Being the resourceful American that has to use his God-given talents to good use to get what he wants around this city, I’ve been known to ply the young men and women who work for M. Lorenzo with chocolate chip cookies on select occassions in the past, so l’americain sometimes gets priority placement in line. Consider it a job perk. The young men and women who work there are always friendly and willing to give advice about preparation too, as is the person behind you (…unless it’s madame that you shoved out of the way. Then it’s best to slide away without making eye contact.)

scallopsparis.jpg

It’s scallop season, or as they’re called, les coquilles St. Jacques. At the stand today they were piled high, almost up to the top of my head! They’re normally sold in their shells with their orange ‘foot’ attached in France. and I bought four live ‘uns, which cost around 4 euros. For lunch, I pried them open with my oyster knife, removed all the gooey stuff, and sautéed them briefly with garlic and butter.

lotte.jpg

Monkfish is very popular in France, often referred to in America as “Poor Man’s Lobster”. It’s common for fish merchants in France to leave the heads on fish to prove they’re fresh (the eyes should always be clear). But monkfish are so ugly, they lop off the tête. I’ve never bought one. They scare me, even without their heads.

saucisse.jpg

I don’t know if anyone purposely displays their dry sausages like a cobra, but that’s what they look like to me. One confusing thing for us non-native French speakers is the difference is the words for saucisson, which is a dry-cured sausage, and saucisse, the fresh sausage. Invariably I screw it up and they give me funny looks (another thing I’ve gotten used to around here.)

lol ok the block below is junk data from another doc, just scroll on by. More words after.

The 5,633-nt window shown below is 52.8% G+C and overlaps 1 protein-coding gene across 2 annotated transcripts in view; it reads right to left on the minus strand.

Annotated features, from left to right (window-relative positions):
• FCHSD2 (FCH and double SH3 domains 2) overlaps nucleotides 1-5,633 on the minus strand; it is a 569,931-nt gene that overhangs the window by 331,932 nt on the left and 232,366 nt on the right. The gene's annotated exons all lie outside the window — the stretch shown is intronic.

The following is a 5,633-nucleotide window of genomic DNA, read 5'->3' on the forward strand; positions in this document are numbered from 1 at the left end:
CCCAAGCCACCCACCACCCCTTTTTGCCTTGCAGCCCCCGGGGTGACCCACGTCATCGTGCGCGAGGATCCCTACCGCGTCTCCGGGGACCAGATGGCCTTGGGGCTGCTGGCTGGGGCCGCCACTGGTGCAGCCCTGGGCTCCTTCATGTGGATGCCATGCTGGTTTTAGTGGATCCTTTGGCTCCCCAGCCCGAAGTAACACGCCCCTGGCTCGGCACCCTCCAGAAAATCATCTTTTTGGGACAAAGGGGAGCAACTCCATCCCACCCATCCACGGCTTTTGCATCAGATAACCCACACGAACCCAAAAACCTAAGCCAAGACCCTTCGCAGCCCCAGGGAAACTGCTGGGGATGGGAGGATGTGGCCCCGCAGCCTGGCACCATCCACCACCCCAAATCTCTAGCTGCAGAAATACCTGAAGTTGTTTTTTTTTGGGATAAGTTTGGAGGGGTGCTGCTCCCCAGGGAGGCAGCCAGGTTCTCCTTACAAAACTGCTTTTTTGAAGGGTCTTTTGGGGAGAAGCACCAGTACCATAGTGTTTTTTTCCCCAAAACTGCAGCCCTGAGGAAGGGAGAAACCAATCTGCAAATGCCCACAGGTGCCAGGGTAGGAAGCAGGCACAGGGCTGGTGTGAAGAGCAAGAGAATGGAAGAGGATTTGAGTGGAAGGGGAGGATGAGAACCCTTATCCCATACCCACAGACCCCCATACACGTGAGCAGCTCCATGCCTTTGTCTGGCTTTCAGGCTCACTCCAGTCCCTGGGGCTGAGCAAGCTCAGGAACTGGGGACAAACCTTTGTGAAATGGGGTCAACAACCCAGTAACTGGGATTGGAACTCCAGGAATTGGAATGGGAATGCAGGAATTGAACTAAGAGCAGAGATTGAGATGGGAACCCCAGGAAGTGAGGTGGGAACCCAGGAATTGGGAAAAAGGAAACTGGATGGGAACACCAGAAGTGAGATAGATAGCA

slicesofmeat.jpg

Since sunday is so busy, often the butchers will just put out some slices of…ok, quick!…it is saucisse or saucisson?…
They make a nice snack while roving the market too.

bloodorangesparis.jpg

When I began cooking at Chez Panisse in the early 80′s, we would buy imported blood oranges from Italy and diners invariably would ask, “How do you get the oranges that color?”. If I was in a particular mood, I’d make up a good story. People would also ask if the goat cheese was tofu. Nowadays, I presume, goat cheese is more common than tofu in America. Even (or especially) in Berkeley.

beefstew.jpg

If you don’t feel like cooking, you can buy long-simmered boeuf Bourguignon already made. Since the weather’s been especially cold here in Paris, you can see it’s rather popular.

cabbagefarci.jpg
Another take-out item, stuffed cabbage. I see bacon peeking out…
leeks.jpg

Leeks are very popular in France and almost everyone’s shopping basket has a plume of green leaves poking out. Leeks are gets par-boiled, cooled to room temperature, then doused in vinaigrette. I also crumble hard-cooked eggs over the top, or mash some good anchovies into the dressing.

terrinegascogne.jpg

I know this isn’t good for me, but I can’t resist bringing home a perhaps not-too-healthy slab of terrine Gascogne. The butchers grind together long-simmered pork confit with savory bits of duck liver and duck confit, packed in it’s own fat. It’s one of the best things I’ve ever tasted and they always sell me too much. When they hover the knife over the terrine, so I can tell them where to slice, they invariably move the knife in the opposite direction that I tell them. I am sure they do it on purpose but when I get home and take my first bite from the rich slab, I know it will be gone within a few days so I’m happy to have it all.

Richard Lenoir Market
Begins at the Place de la Bastille
Mètro: Bastille or Bréguet Sabin
Market is Thursday and Sunday, between (approximately) 9am to 1pm

Ingredients for American Baking in Paris

cupcakes